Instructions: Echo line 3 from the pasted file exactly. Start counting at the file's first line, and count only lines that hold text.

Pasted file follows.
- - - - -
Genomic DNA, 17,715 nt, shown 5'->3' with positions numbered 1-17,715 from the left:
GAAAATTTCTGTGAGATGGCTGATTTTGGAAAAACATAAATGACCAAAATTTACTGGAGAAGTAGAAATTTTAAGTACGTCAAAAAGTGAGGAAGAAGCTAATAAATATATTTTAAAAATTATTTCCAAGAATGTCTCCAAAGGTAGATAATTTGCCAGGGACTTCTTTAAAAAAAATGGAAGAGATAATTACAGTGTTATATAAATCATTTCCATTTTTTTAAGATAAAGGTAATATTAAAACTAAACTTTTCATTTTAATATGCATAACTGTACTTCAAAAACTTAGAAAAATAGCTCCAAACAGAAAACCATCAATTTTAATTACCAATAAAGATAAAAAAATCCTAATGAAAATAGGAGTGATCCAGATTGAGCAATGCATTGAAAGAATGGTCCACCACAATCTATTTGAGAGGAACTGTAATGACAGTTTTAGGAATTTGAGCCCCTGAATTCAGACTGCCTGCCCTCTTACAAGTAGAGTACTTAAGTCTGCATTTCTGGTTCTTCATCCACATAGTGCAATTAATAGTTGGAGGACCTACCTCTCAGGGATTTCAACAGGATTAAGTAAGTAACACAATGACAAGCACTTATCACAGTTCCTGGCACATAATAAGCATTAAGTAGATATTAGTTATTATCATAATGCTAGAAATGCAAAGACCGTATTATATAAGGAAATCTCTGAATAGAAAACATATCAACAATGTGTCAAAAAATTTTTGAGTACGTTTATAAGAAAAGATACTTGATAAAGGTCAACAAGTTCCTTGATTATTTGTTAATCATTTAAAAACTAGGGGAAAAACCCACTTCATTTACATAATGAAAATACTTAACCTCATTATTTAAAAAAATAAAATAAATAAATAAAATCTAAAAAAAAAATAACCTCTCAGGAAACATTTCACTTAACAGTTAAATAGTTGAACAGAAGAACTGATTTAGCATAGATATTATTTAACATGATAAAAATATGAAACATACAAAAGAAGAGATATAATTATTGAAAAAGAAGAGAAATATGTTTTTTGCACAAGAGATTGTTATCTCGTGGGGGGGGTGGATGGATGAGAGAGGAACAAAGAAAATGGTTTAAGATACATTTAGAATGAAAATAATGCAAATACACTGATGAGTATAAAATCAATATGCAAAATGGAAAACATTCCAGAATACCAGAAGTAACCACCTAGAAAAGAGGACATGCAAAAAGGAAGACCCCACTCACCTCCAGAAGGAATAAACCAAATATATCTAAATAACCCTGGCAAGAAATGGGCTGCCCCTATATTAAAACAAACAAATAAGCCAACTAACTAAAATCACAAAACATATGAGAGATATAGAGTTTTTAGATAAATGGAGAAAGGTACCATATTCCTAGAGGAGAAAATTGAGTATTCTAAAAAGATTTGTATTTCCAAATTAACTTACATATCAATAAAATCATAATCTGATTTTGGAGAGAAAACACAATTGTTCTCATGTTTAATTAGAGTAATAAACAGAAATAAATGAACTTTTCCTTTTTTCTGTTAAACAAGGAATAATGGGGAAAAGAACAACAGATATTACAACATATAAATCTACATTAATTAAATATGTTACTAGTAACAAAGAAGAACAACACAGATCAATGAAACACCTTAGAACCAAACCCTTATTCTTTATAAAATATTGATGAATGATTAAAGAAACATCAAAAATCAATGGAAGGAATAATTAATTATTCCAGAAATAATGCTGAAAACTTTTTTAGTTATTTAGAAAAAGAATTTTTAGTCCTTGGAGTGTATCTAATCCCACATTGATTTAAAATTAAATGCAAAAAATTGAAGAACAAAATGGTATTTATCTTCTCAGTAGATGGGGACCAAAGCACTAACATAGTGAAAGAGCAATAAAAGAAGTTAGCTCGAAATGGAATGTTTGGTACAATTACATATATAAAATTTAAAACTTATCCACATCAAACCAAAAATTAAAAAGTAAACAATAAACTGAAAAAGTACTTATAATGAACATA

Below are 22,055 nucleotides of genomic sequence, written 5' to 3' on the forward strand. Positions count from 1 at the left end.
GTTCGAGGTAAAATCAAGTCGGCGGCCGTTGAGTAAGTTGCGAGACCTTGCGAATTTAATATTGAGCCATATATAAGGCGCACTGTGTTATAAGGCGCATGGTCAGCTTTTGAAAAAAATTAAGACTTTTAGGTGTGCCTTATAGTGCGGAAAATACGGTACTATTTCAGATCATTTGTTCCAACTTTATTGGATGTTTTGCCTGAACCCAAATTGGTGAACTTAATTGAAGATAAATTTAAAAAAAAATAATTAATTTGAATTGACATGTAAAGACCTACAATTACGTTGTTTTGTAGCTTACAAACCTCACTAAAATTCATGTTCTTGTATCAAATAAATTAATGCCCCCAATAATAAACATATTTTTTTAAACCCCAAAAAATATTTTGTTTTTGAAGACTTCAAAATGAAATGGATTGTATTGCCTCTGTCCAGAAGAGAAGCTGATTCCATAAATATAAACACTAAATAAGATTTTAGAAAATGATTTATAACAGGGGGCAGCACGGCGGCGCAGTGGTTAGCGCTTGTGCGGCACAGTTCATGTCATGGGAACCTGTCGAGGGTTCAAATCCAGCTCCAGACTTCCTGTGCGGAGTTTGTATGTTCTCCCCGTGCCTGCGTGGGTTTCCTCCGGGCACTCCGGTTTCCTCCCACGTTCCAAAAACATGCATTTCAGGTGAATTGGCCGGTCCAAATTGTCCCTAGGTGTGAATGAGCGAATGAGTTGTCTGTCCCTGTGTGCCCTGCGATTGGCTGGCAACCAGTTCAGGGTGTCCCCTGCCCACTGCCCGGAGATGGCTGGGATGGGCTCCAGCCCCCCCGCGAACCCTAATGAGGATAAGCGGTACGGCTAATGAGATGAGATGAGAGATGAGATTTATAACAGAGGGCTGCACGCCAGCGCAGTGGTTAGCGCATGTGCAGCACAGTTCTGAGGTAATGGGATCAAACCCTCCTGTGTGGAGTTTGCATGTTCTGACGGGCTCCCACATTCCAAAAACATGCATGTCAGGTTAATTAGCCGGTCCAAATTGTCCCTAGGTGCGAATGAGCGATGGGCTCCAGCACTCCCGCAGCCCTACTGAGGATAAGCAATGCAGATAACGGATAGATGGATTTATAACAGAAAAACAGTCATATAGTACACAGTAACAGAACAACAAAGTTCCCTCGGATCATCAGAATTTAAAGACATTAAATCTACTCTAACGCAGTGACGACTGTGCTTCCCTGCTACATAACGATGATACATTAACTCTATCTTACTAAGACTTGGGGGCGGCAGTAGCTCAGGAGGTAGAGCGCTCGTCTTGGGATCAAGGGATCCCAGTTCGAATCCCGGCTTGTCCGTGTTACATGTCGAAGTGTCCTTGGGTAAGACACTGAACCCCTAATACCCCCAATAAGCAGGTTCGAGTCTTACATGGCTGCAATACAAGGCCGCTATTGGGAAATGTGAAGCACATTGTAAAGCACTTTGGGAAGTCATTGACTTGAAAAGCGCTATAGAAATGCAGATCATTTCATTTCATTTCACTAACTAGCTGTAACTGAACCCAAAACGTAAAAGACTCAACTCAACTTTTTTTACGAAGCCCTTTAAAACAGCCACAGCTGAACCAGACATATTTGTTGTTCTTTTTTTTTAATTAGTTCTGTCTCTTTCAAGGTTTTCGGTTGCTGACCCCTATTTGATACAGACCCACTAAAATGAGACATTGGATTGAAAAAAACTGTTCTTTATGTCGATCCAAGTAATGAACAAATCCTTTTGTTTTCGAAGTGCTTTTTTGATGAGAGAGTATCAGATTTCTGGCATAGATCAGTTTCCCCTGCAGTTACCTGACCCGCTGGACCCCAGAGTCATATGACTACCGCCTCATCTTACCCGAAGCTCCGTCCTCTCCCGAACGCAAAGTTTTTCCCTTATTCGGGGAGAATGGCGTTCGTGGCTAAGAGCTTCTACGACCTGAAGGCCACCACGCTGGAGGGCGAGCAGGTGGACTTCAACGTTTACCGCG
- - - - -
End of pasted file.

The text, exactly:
Below are 22,055 nucleotides of genomic sequence, written 5' to 3' on the forward strand. Positions count from 1 at the left end.